look for the information you need. [PubMed]
Developing a systematic search strategy
1. Define the question and break it down
2. Set limits
3. Search each concept and combine
4. Test and refine the search
5. Select databases and other sources
P = Population/problem
I/E = Intervention/Exposure
C = Comparison/Control
O = Outcome
Living in social
Similar area no
• In an inner-city residential area, does the
introduction of a neighbourhood watch
scheme reduce the level of crime when
compared with no watch scheme?
• In an inner-city residential area, does the
population living in social housing
experience a higher level of crime when
compared with those living in owner
Question must be….
Counsell C (1997). Annals of Internal Medicine, 127: 380-387
“Ask a poor question and you will get a
• Consider inclusion/exclusion criteria
– Age group
– Publication date
– Study design
List all relevant keywords
• Synonyms and acronyms
• American and British spellings
• Hyphenated vs non-hyphenated
Identify relevant subject headings
• Match keywords to headings
• Check how key papers and
references are indexed
• Subject headings –
– To explode or not to explode?
Wildcards & Truncation
* $(n) ? #
Manag* home$1 Colo?r Wom#n
Combining Search Terms
• Using Boolean Logic
–AND narrows the search
• Papers containing both concepts together will be
–OR broadens the search
• Articles containing either concept are retrieved
• NOT removes a concept
• Cuts a concept out of a search
Retrieves records containing terms in any order within a
specified number (n) of words of each other
eg asthma ADJ inhaler
The words must appear next to one another
“an asthma inhaler”
Eg asthma ADJ3 inhaler
The words must be within 3 of each other (in any order):
“an inhaler for asthma”
“using an inhaler for moderate asthma”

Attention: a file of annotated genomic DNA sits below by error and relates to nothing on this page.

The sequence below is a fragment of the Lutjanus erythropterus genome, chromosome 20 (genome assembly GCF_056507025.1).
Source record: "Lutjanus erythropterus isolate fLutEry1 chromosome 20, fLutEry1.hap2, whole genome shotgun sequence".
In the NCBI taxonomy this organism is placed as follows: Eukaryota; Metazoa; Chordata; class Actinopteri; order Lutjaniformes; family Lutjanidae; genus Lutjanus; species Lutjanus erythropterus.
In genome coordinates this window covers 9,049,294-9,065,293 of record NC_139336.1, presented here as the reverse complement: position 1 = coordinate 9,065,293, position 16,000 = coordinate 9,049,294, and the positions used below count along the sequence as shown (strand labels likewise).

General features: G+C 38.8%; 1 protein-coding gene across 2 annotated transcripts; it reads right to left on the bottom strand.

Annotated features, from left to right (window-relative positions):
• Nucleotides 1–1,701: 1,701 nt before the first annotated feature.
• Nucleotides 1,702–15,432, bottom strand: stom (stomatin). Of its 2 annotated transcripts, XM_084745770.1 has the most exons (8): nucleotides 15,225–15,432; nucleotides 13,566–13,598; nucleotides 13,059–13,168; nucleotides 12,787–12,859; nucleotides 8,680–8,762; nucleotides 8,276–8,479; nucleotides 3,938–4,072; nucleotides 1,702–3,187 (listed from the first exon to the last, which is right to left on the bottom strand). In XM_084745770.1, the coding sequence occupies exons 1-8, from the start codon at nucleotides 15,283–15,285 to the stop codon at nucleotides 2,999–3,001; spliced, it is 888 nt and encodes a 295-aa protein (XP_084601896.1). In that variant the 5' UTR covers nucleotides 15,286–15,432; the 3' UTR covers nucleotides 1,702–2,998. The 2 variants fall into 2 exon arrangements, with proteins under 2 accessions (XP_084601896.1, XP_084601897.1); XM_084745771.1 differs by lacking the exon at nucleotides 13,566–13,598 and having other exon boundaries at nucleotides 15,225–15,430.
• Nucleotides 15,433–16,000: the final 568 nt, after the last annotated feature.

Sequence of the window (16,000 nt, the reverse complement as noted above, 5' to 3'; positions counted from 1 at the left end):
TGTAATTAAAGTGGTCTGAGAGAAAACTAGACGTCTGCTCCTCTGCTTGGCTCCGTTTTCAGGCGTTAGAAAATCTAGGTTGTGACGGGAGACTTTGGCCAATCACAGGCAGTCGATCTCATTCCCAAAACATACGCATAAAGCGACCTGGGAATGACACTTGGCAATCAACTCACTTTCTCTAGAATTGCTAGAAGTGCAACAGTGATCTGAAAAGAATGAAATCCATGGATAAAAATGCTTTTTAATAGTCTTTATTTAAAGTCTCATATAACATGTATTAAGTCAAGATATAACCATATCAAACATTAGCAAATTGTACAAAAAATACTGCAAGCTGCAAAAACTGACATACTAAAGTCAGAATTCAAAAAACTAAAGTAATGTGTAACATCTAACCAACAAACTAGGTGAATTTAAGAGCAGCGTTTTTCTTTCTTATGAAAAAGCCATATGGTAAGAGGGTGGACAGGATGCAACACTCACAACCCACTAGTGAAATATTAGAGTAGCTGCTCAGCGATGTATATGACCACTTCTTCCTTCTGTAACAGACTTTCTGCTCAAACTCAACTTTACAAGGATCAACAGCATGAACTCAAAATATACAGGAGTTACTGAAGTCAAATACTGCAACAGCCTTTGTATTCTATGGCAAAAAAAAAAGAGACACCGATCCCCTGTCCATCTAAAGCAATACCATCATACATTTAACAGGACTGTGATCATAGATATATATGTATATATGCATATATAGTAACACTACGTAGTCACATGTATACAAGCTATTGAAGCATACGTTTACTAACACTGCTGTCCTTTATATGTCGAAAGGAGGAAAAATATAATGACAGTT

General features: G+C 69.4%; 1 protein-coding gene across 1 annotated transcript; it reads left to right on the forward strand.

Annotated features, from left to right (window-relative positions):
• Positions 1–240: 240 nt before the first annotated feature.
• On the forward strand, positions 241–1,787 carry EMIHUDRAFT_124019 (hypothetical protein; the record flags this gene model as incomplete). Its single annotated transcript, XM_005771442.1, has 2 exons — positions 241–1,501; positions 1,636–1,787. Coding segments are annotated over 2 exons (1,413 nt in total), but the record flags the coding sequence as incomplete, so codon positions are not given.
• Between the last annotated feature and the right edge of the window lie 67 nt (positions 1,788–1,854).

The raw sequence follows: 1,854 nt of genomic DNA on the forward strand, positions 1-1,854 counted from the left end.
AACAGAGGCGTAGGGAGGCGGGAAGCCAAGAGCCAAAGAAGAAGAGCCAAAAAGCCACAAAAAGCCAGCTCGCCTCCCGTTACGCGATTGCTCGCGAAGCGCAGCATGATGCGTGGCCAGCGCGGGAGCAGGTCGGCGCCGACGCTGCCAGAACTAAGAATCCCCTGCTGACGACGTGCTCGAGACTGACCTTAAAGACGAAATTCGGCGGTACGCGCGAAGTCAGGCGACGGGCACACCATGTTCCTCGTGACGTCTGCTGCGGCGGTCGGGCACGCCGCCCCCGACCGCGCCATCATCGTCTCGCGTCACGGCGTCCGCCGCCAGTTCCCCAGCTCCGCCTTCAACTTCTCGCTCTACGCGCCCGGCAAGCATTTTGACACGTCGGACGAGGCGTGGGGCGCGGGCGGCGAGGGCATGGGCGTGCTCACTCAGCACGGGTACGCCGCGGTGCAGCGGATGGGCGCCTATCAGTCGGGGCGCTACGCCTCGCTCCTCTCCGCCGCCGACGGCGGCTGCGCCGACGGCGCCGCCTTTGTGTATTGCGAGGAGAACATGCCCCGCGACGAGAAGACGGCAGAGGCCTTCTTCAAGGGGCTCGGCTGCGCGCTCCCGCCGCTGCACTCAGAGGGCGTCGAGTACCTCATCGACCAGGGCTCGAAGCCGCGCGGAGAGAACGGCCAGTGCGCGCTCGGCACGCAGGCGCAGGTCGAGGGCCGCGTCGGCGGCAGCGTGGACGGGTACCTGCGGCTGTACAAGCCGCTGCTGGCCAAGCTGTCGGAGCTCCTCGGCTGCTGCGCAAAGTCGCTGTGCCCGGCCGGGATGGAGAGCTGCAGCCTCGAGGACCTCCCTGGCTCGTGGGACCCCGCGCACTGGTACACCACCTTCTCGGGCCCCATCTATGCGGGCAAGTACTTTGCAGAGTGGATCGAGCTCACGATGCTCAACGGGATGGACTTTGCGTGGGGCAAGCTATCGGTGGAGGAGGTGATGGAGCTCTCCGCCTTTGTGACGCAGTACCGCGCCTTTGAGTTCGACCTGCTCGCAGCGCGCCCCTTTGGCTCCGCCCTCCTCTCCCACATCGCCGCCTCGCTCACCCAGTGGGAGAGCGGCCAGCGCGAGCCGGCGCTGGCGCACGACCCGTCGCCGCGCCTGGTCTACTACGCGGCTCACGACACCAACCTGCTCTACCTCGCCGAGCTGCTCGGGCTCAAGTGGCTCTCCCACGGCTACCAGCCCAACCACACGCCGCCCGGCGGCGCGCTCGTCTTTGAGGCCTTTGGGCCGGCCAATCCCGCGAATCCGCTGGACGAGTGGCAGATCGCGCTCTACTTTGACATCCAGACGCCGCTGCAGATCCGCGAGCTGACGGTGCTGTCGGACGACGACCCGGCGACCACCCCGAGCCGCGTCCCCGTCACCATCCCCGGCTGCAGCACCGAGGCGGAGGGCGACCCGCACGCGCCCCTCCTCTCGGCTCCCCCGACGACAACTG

1. child abuse.mp. or Child Abuse/
2. child protection.mp.
3. (battered child or shaken baby or
4. 1 or 2 or 3
5. (child* or infant* or baby).mp.
6. non-accidental injur*.mp.
7. non-accidental trauma.mp.
8. (non-accidental* and injur*).mp.
9. soft tissue injur*.mp.
10. physical abuse.mp.
11. (or/6-10) and 5
12. 4 or 11
14. 12 and 13
15. (investigat* adj3 fract*).mp.
16. (radiolog* adj3 fractur*).mp.
17. (roentgen* adj3 fract*).mp.
18. skeletal survey.mp.
19. bone scan*.mp.
20. Isotope Bone Scan*.mp.
23. Tomography, X-Ray Computed/
24. ((paediatric or pediatric) adj3
25. ((paediatric or pediatric) adj3
27. (ageing adj3 fractur*).mp.
28. ((dating or date) adj3 fractur*).mp.
29. (pattern* adj3 fractur*).mp.
32. 26 or 31
Kemp et al. BMJ 2008;337:a1518
Searching for study designs
Collections of search terms designed to
retrieve selections of records
InterTASC Information Specialists' Sub-Group http://
Balance between sensitivity and specificity
• Proportion of relevant articles identified by a
search strategy, expressed as % of all relevant
articles on a given topic
• The ability to identify all relevant articles on a
• Proportion of relevant articles identified by the
search, as a % of all articles (relevant and
• The ability of a search to exclude irrelevant
Centre for Reviews and Dissemination, CRD Report 4 (2009)
Is the strategy adequate?
• Depends on the size of the evidence base
for the topic.
• Rough guide - 1:10 or 1:20 relevant
• Use key papers to test the search strategy
– Does the search pick up all key papers?
– If key papers have been missed why?
– Does search need adjusting?
Range of general, specialist and grey
General ASSIA, CINAHL, Cochrane Library
Embase, Medline, Science Citation
Index, SCOPUS Social Care Online,
Sociological Abstracts, Social
Sciences Citation Index
Specialist Age Line, ChildData, Community Wise,
ERIC, IBSS, IDOX PsycINFO
Grey Literature HMIC, Open SIGLE, ReGARD,
conference abstracts, websites
• Identify grey literature and new or
• Grey literature
– Conference proceedings
– Trial registers
– Internet searching
• Google scholar
• Web sites of relevant organisations
• Contacting experts
– Experts in the field and research networks
• Reference lists of relevant papers
• Systematic review methodology
should be transparent and replicable
• Record sources searched, search
strategies and results
• Use reference management software
to manage the search results
And finally…A few tips
• Check out the literature
• Are there other reviews in the topic
• What sources of information do they
use – databases, grey literature?
• How are key papers indexed in the
• Use and adapt other people’s search
strategies - it’s not plagiarism.